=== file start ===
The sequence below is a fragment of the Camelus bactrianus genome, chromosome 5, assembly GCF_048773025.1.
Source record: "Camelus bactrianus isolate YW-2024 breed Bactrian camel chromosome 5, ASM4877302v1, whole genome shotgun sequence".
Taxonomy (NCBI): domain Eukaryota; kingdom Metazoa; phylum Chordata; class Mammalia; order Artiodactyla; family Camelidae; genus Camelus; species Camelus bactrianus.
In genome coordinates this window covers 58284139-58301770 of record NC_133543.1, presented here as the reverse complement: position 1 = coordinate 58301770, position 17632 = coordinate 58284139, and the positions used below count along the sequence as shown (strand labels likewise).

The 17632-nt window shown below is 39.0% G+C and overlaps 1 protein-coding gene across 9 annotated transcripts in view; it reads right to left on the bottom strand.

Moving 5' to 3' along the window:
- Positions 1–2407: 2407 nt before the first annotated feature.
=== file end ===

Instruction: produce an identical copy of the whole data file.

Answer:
The sequence below is a fragment of the Camelus bactrianus genome, chromosome 5, assembly GCF_048773025.1.
Source record: "Camelus bactrianus isolate YW-2024 breed Bactrian camel chromosome 5, ASM4877302v1, whole genome shotgun sequence".
Taxonomy (NCBI): domain Eukaryota; kingdom Metazoa; phylum Chordata; class Mammalia; order Artiodactyla; family Camelidae; genus Camelus; species Camelus bactrianus.
In genome coordinates this window covers 58284139-58301770 of record NC_133543.1, presented here as the reverse complement: position 1 = coordinate 58301770, position 17632 = coordinate 58284139, and the positions used below count along the sequence as shown (strand labels likewise).

The 17632-nt window shown below is 39.0% G+C and overlaps 1 protein-coding gene across 9 annotated transcripts in view; it reads right to left on the bottom strand.

Moving 5' to 3' along the window:
- Positions 1–2407: 2407 nt before the first annotated feature.